WASHINGTON • Babies born in the world's poorest countries - most of them in Africa - still face "alarming" risks of death that can be 50 times as high as those in the richest countries, according to a Unicef report released yesterday.
Its findings show that Pakistan, Central African Republic and Afghanistan are the three most dangerous places to be born in, while babies in Japan, Iceland and Singapore have the best chance of survival.
Unicef executive director Henrietta Fore said that although the last 25 years have seen broad improvements in older children's health, "we have not made similar progress in ending deaths among children less than one month old".
"Given that the majority of these deaths are preventable, clearly we are failing the world's poorest babies," she said.
The differences are stark.
A baby born in Pakistan - the country with the worst newborn mortality rate - faced a one in 22 chance of death, while a newborn baby in Japan had only a one in 1,111 risk of dying, the report said.
Of the 10 highest-risk countries, eight are in sub-Saharan Africa, countries where "pregnant women are much less likely to receive assistance", because of poverty, conflict or weak institutions.
Those eight countries are the Central African Republic (a one in 24 chance of death); Somalia, Lesotho, Guinea-Bissau and South Sudan (all with a one in 26 chance); Cote d'Ivoire (one in 27 chance); and Mali and Chad (both with a one in 28 chance).
Each year, about 2.6 million babies do not survive their first month and one million babies die the very day they are born.
"We know we can save the vast majority of these babies with affordable, quality healthcare solutions," said Ms Fore.
Unicef's report was released in conjunction with the launch of its global campaign, called Every Child Alive, aimed at ensuring "affordable, quality healthcare solutions for every mother and newborn".
More than 80 per cent of newborn deaths can be prevented "with access to well-trained midwives, along with proven solutions like clean water, disinfectants, breastfeeding within the first hour, skin-to-skin contact and good nutrition", said the report.
But shortages of properly trained health workers and midwives are a major problem in poorer nations.
While a rich country such as Norway has 18 doctors, nurses or midwives for every 10,000 people, impoverished Somalia has only one.
In general, babies born in richer countries fare far better, but there are differences even within nations. Babies born to the poorest families are 40 per cent more likely to die than those born to the least poor.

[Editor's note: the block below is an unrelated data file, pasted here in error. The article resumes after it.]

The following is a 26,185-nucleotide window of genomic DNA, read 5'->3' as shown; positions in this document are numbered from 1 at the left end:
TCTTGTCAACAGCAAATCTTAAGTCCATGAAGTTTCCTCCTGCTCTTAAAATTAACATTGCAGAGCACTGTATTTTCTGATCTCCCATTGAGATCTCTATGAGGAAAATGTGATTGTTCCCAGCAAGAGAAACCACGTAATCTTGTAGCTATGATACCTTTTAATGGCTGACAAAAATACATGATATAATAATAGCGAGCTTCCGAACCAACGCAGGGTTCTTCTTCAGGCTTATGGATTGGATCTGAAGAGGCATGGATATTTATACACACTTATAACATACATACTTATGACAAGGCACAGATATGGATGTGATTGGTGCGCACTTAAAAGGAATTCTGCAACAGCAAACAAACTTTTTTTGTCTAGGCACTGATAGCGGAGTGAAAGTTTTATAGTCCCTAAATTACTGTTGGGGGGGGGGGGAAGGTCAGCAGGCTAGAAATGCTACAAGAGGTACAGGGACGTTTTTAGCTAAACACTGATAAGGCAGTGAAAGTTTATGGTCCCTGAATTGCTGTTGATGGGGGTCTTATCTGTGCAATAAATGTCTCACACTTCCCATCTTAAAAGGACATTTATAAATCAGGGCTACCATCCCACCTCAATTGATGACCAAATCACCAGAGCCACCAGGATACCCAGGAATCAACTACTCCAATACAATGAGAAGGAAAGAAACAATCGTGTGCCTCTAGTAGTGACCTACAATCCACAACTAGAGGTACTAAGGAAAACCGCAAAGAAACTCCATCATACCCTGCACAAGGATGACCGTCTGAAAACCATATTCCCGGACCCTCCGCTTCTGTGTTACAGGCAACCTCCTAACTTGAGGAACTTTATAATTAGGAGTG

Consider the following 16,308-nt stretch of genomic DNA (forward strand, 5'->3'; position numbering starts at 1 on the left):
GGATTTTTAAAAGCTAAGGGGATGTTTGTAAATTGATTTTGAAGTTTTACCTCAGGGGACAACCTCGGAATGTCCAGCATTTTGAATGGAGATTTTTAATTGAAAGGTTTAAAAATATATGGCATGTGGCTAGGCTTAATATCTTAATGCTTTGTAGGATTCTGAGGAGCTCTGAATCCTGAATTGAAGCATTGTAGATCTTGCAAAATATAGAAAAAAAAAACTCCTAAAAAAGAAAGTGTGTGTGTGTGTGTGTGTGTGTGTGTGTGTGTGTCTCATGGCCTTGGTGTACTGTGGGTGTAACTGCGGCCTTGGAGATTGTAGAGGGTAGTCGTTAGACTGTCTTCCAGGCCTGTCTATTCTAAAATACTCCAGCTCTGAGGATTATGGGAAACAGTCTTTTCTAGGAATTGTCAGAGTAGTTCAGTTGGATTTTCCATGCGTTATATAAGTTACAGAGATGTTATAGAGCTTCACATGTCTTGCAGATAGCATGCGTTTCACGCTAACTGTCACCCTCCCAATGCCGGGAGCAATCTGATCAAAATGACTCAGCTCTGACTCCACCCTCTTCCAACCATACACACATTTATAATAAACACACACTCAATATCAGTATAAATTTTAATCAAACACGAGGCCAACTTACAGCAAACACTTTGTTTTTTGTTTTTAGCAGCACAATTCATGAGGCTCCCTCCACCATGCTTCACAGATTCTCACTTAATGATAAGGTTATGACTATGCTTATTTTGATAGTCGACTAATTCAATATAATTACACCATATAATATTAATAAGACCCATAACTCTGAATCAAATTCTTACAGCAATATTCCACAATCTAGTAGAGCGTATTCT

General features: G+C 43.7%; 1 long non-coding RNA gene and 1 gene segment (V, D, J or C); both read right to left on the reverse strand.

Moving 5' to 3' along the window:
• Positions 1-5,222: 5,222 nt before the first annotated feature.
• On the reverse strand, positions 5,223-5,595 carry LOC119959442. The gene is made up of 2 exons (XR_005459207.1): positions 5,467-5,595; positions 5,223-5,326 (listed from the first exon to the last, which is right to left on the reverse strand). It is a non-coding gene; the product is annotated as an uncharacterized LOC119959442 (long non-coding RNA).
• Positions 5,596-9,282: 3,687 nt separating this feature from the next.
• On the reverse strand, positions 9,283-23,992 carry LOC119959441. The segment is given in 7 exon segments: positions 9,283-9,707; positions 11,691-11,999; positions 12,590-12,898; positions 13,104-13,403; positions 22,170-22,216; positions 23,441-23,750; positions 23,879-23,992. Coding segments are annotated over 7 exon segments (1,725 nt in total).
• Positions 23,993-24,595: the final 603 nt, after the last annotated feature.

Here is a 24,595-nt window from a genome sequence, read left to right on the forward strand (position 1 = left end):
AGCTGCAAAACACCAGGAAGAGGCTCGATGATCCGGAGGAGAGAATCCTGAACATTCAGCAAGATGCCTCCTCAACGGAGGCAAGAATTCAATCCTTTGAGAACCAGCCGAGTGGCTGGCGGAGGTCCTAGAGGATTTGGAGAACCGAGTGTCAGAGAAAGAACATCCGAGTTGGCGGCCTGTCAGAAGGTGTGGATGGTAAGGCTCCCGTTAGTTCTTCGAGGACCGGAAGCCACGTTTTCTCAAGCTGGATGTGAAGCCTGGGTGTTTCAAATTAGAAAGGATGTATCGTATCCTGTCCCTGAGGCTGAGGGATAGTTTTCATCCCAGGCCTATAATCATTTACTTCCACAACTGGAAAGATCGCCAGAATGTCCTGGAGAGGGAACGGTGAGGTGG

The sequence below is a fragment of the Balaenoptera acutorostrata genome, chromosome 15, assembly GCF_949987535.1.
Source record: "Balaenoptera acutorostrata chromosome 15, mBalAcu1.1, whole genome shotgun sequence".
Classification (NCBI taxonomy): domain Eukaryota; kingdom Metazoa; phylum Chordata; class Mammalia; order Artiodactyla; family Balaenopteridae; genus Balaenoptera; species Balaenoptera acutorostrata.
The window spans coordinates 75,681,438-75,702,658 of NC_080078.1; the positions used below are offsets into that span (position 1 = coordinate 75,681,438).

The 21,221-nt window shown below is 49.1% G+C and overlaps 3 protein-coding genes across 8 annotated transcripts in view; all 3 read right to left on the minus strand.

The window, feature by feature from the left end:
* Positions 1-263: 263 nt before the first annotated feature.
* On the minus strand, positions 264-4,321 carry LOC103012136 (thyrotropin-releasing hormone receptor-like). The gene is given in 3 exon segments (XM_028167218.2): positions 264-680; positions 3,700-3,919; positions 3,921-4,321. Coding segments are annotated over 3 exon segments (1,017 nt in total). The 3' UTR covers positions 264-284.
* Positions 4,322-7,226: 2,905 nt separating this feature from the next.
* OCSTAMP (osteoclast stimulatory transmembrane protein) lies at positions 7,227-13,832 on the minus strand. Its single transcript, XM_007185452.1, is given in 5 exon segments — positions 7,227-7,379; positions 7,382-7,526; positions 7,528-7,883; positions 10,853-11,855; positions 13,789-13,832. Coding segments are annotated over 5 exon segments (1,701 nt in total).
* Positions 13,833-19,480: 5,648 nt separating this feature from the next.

A MOTHER'S GRIEF
I felt like my heart was breaking. I had a name for the child but he never opened his eyes.
MS MARY JAMES, an 18-year-old from rural Malawi who made the long trek to a health centre when her labour started, on losing her baby, who was small and weak, despite the best efforts of the staff.
Sadly typical was the story of 18-year-old Mary James from rural Malawi. When her labour started, she and her sister made the long trek to a health centre.
She said an overstretched staff did its best, but by night her baby - who was small and terribly weak - was gone.
"I felt like my heart was breaking," Ms James told Unicef staff. "I had a name for the child but he never opened his eyes."
Since improvements to healthcare can be expensive, "it is crucial to invest the money in a smart way", Unicef's global maternity and newborn programme chief Willibald Zeck said.
That can mean something as simple as ensuring that a pregnant woman who has walked three days to a healthcare facility is received with "dignity", so that she remains long enough to receive proper postnatal care.
But the dearth of expensive equipment matters.
...we have not made similar progress in ending deaths among children less than one month old. Given that the majority of these deaths are preventable, clearly we are failing the world's poorest babies.
MS HENRIETTA FORE, Unicef's executive director, on newborn mortality not seeing improvements similar to those achieved for older children's health in the last 25 years.
Dr Zeck, who worked as an obstetrician/gynaecologist in Tanzania, said women were often unsure how pregnant they were, and he would have to use his hands to estimate whether a foetus was premature or seriously underweight.
Still, among countries that have made dramatic improvements is low-income Rwanda, which more than halved its newborn mortality rate from 1990 to 2016, illustrating that "political will to invest in strong health systems... is critical", the report said.
Education matters, too. Babies born to mothers with no education face nearly twice the risk of early death as babies whose mothers have at least a secondary education.
The United States - which is generally affluent, but with considerable income inequality and wide variations in access to healthcare - was only the 41st safest country for newborn babies.
The countries with the lowest newborn mortality rates, after Japan, are mostly well-off countries with strong education and healthcare systems: Iceland (a one in 1,000 chance of death), Singapore (one in 909), and Finland (one in 833).